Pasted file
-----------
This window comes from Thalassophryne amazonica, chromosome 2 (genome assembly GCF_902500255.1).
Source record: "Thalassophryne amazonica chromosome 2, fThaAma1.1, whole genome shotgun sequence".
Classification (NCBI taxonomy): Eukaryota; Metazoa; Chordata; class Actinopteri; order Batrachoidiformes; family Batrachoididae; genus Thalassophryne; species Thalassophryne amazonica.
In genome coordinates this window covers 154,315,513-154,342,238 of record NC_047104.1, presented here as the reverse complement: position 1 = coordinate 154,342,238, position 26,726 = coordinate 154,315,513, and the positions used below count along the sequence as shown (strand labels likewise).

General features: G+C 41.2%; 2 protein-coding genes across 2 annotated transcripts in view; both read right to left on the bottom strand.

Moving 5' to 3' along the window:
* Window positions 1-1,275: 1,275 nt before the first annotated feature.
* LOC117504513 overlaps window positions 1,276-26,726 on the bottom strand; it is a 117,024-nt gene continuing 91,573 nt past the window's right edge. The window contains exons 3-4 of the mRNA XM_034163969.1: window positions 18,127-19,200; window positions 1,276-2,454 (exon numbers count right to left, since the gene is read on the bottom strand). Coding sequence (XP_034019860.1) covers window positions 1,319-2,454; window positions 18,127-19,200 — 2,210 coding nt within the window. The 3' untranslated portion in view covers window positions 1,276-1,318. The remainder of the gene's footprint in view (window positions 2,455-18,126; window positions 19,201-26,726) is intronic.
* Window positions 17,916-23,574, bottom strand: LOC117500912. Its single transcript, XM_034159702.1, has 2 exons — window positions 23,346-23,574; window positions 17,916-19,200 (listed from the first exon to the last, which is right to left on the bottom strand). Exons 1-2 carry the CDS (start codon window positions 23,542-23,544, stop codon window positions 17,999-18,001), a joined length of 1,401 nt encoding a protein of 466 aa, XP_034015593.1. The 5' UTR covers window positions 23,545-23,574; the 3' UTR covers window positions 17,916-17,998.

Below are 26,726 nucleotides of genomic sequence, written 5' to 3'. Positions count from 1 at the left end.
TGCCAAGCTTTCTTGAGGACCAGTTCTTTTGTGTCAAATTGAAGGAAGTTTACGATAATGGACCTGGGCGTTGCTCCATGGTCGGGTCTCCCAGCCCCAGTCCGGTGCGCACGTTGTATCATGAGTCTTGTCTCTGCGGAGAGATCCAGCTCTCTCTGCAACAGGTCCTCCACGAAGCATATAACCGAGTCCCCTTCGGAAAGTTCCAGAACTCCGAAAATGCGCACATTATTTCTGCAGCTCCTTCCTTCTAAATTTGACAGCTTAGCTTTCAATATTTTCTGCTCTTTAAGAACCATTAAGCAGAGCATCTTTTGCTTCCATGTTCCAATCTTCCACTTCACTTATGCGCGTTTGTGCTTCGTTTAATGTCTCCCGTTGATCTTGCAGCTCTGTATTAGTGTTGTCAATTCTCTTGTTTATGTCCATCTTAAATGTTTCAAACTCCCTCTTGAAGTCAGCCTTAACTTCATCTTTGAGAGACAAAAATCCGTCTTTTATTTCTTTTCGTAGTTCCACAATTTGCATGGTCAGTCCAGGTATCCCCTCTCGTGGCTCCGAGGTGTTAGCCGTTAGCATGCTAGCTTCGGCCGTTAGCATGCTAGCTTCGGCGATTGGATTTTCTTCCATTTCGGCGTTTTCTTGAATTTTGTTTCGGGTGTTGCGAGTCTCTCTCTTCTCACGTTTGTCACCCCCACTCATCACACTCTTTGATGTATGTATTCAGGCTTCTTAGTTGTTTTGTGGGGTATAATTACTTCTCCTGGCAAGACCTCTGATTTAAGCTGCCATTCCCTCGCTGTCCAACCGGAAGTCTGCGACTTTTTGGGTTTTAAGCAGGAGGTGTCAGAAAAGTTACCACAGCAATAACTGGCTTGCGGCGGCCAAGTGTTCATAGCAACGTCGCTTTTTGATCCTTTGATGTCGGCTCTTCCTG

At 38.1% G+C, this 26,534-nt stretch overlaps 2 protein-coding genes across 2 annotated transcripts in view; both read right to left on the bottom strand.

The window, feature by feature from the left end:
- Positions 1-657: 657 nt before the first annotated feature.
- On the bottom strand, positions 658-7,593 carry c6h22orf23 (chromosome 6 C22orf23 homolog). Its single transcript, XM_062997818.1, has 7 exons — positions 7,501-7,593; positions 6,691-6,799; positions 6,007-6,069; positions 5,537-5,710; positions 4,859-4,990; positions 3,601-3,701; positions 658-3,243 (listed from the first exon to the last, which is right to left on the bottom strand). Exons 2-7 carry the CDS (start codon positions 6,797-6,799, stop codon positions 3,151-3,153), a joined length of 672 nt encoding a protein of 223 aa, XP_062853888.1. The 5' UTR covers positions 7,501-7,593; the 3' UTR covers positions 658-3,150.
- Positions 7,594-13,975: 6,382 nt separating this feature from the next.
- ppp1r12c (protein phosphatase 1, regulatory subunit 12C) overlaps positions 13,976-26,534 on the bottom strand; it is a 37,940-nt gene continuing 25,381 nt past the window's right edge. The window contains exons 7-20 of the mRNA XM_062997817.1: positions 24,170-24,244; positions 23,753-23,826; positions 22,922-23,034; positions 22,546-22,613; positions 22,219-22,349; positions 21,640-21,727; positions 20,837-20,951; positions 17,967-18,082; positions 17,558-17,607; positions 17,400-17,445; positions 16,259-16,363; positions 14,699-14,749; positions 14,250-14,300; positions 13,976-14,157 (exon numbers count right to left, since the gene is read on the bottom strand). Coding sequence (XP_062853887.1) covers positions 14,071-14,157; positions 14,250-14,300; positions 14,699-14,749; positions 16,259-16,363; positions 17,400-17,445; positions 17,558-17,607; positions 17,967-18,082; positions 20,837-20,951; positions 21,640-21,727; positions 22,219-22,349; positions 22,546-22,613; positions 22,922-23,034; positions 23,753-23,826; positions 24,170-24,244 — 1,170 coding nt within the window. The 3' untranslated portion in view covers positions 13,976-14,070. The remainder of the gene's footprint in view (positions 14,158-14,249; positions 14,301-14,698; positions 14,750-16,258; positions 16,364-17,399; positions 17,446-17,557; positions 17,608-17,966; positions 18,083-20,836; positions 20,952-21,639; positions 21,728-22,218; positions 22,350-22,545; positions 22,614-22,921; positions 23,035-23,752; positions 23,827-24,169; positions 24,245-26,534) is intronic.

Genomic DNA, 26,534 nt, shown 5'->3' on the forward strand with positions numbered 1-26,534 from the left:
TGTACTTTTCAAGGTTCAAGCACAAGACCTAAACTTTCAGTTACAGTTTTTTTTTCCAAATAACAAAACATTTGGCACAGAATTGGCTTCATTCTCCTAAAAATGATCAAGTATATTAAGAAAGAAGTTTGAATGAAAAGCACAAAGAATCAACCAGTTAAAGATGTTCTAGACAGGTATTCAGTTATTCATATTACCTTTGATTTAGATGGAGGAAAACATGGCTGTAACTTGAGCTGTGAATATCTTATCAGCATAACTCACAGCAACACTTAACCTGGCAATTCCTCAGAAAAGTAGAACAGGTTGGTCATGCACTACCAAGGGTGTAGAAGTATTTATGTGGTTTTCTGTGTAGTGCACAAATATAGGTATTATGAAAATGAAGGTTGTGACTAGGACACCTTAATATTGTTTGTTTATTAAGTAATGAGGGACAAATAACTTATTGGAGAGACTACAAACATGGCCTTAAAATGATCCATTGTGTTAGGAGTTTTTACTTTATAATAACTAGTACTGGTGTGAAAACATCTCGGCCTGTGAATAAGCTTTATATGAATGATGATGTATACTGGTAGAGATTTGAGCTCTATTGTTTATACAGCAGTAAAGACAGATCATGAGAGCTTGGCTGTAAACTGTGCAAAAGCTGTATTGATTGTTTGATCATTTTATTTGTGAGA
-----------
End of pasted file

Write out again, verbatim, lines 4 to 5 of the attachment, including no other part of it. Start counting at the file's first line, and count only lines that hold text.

In genome coordinates this window covers 154,315,513-154,342,238 of record NC_047104.1, presented here as the reverse complement: position 1 = coordinate 154,342,238, position 26,726 = coordinate 154,315,513, and the positions used below count along the sequence as shown (strand labels likewise).

General features: G+C 41.2%; 2 protein-coding genes across 2 annotated transcripts in view; both read right to left on the bottom strand.